Ethnic Minority Perspectives on Clinical Training and Services in Psychology

By Hector F. Myers; Paul Wohlford et al. | Go to book overview

CHAPTER
11
Incorporating Cultural
Diversity in Clinical
Training at the University
of California, Los Angeles

Hector F. Myers
University of California, Los Angeles

The history of minority mental health training at the University of California, Los Angeles (UCLA), has been characterized by a struggle over competing ideologies, values, priorities, and practices. This 15-year struggle has been played out in debates over the primary mission of the program; over our concept of the "ideal UCLA graduate student;" over the content of the curriculum and the process of training; over priorities for student support, given limited and inconsistent funding; and over the type of faculty that should guide that training. For those of us dedicated to developing a meaningful minority mental health training program, the core problem has been to identify a programmatic approach that is most appropriate and effective at UCLA, given its particular character and concrete reality, and given unpredictable shifts in federal funding priorities.


Conceptual Perspective and
Programmatic Priorities

The UCLA experience is not unique, and need not be described in detail here. Instead, I shall describe the conceptual perspective that evolved to guide our programmatic efforts. We started with the premise that the well-trained, modern clinical psychologist must not only master the existing body of knowl-

edge and skills in the field, but must also be able to understand and apply this knowledge sensitively and effectively with a variety of ethnocultural and social status groups. Most clinical training programs prepare highly skilled mental health professionals whose clinical expertise is limited to clients within a restricted cultural and experiential range (Chunn, Dunston, & Ross-Sheriff, 1983; Green, 1980; Sue, 1978). Given our complex, multicultural society, it is imperative that we reconceptualize the real demands facing the modern clinical psychologist, and develop a generic clinical training program that is designed to produce well‐ trained and culturally competent clinical psychologists. To this end, the UCLA Minority Mental Health Training Program, which functions as an integral part of the core clinical training program, is designed to address two distinct but interrelated objectives: (a) recruiting and training competent and culturally grounded minority scholar—clinicians, and (b) training multiculturally competent nonminority scholar/clinicians.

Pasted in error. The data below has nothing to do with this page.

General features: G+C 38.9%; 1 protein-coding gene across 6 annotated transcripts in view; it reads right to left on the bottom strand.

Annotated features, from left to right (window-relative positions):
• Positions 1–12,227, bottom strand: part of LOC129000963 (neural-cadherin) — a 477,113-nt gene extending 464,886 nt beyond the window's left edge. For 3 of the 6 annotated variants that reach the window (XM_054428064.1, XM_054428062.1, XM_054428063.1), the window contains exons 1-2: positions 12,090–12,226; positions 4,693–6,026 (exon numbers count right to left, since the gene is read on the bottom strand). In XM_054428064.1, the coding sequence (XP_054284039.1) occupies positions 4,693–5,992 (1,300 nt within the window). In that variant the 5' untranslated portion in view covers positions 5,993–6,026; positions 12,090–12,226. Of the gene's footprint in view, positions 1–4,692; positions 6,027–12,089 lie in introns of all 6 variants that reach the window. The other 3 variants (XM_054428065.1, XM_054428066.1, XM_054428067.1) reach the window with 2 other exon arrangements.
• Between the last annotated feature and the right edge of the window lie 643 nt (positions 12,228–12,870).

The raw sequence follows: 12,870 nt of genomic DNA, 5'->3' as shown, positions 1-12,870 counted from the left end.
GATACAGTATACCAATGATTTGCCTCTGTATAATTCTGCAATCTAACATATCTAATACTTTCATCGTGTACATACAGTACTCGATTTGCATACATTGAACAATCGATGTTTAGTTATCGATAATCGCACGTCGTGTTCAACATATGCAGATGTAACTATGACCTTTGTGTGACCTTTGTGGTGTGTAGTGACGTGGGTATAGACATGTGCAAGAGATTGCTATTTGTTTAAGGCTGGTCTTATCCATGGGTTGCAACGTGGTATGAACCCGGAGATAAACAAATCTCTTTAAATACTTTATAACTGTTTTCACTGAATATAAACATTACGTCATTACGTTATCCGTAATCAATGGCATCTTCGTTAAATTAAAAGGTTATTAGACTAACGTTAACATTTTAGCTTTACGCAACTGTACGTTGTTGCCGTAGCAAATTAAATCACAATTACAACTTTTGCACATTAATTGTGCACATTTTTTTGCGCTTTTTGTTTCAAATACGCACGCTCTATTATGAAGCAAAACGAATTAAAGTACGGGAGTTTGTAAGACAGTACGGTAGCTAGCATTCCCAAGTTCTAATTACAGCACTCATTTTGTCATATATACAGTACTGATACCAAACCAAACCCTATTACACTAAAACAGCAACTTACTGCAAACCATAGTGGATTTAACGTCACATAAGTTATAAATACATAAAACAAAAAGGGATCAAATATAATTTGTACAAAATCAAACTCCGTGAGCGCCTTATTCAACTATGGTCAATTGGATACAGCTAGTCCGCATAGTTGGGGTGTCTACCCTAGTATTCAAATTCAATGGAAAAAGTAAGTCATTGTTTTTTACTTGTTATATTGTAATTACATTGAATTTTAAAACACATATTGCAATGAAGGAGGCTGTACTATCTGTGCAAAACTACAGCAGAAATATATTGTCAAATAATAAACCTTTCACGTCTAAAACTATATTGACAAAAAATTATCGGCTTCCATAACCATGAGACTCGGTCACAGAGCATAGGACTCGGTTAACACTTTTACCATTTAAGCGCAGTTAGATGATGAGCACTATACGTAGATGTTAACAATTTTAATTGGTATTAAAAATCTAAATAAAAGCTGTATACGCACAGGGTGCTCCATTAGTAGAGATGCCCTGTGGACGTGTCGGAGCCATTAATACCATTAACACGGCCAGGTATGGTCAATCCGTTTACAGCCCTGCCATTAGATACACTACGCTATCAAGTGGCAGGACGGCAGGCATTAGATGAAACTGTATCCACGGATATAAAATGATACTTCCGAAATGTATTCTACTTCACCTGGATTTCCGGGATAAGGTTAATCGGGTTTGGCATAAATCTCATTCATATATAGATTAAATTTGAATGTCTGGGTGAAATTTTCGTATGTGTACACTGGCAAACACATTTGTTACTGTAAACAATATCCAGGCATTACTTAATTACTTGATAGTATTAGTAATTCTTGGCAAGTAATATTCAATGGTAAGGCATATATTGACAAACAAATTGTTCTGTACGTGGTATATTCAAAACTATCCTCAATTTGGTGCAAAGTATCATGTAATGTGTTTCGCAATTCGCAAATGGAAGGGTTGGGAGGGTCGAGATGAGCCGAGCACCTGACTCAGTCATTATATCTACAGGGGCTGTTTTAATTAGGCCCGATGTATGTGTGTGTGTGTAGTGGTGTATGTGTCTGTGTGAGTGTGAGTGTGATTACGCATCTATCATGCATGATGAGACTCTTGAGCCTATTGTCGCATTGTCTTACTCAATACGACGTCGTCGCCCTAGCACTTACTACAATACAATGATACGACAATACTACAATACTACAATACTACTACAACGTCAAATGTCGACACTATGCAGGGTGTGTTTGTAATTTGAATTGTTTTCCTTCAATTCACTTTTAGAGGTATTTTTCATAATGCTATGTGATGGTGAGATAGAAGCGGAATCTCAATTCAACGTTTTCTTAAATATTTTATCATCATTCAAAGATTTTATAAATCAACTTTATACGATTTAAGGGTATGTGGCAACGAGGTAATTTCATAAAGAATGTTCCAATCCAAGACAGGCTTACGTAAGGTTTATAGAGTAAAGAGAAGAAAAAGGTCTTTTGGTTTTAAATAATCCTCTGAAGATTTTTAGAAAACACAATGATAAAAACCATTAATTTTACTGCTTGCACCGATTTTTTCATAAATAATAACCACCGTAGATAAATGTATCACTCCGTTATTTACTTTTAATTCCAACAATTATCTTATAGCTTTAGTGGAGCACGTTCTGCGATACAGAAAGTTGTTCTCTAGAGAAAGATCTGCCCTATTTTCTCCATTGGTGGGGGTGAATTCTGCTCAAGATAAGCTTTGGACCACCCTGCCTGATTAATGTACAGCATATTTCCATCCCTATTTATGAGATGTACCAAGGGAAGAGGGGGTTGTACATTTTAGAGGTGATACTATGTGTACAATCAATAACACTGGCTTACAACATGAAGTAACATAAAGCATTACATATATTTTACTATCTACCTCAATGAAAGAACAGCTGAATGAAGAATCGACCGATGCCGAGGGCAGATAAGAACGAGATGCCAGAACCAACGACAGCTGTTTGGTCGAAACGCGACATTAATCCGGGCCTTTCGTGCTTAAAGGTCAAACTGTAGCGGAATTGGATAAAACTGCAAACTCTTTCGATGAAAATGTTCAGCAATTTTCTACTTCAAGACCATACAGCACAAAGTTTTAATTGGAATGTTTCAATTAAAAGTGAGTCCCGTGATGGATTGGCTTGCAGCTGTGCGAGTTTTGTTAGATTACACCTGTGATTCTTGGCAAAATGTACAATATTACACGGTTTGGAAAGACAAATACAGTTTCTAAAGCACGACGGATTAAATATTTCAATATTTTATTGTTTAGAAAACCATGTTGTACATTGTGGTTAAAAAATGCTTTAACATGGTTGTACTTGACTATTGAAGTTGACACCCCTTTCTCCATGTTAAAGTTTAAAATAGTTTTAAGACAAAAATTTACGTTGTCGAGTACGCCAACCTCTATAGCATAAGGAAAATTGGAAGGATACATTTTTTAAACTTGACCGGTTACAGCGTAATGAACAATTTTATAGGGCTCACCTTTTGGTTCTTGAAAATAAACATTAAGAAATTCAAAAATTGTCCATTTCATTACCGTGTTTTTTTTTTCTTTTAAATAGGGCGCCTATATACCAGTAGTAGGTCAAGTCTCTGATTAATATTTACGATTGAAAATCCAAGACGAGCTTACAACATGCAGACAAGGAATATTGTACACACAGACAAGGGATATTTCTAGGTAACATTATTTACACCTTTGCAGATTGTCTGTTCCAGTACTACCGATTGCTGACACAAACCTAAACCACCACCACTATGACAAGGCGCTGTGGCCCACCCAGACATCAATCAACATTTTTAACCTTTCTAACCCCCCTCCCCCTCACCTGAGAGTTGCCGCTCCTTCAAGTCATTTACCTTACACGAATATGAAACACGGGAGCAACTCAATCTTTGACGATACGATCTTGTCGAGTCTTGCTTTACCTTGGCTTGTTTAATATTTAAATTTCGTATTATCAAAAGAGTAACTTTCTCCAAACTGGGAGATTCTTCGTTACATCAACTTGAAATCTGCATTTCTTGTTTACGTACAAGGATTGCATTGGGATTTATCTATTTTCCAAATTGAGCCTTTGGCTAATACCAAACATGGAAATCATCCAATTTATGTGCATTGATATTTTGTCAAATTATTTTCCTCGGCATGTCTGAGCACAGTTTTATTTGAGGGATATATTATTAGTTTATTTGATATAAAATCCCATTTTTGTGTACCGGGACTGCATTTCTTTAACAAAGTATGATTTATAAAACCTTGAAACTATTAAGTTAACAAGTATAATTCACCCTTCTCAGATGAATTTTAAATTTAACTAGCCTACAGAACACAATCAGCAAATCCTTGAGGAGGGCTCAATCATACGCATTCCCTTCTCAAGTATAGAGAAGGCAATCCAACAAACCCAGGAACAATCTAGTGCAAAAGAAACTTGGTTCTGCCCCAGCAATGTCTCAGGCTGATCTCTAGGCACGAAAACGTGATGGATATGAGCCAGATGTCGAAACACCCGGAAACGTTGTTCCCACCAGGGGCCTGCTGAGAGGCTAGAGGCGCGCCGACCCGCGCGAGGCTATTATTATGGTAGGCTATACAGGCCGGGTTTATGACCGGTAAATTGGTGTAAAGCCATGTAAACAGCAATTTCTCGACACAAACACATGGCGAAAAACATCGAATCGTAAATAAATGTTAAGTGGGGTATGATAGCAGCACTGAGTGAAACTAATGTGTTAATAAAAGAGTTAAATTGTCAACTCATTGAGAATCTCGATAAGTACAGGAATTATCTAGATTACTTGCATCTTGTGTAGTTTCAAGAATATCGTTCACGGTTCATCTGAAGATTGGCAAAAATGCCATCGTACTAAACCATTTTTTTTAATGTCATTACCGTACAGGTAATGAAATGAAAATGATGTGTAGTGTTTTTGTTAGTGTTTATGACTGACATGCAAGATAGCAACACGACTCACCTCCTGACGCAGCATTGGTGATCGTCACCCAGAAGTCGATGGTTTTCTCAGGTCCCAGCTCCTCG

Training Competent Minority
Clinicians

The problem, as we see it, is not simply to increase the numbers of minority clinicians in traditional training programs. This is a necessary but not sufficient first step. Equally important is the need to revise the substantive content and experiences

____________________
The preparation of this chapter was supported in part by NIMH minority mental health training grant No. MH17393.

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